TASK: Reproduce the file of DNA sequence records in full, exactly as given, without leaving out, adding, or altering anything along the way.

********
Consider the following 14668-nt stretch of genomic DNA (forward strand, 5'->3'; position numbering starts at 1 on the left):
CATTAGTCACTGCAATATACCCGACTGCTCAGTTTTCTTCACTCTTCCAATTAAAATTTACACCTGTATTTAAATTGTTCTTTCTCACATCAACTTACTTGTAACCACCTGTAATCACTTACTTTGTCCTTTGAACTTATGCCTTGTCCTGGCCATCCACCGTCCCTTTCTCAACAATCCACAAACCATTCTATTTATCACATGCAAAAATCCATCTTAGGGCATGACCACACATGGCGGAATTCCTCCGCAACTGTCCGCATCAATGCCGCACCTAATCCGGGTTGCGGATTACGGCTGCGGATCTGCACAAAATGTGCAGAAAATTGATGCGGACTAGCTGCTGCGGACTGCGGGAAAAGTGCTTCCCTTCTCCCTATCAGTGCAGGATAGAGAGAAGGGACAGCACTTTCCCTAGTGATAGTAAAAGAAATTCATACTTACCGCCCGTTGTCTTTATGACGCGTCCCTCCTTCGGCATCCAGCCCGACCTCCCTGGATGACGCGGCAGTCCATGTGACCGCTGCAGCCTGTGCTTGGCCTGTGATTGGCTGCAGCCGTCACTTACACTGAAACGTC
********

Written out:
Consider the following 14668-nt stretch of genomic DNA (forward strand, 5'->3'; position numbering starts at 1 on the left):
CATTAGTCACTGCAATATACCCGACTGCTCAGTTTTCTTCACTCTTCCAATTAAAATTTACACCTGTATTTAAATTGTTCTTTCTCACATCAACTTACTTGTAACCACCTGTAATCACTTACTTTGTCCTTTGAACTTATGCCTTGTCCTGGCCATCCACCGTCCCTTTCTCAACAATCCACAAACCATTCTATTTATCACATGCAAAAATCCATCTTAGGGCATGACCACACATGGCGGAATTCCTCCGCAACTGTCCGCATCAATGCCGCACCTAATCCGGGTTGCGGATTACGGCTGCGGATCTGCACAAAATGTGCAGAAAATTGATGCGGACTAGCTGCTGCGGACTGCGGGAAAAGTGCTTCCCTTCTCCCTATCAGTGCAGGATAGAGAGAAGGGACAGCACTTTCCCTAGTGATAGTAAAAGAAATTCATACTTACCGCCCGTTGTCTTTATGACGCGTCCCTCCTTCGGCATCCAGCCCGACCTCCCTGGATGACGCGGCAGTCCATGTGACCGCTGCAGCCTGTGCTTGGCCTGTGATTGGCTGCAGCCGTCACTTACACTGAAACGTC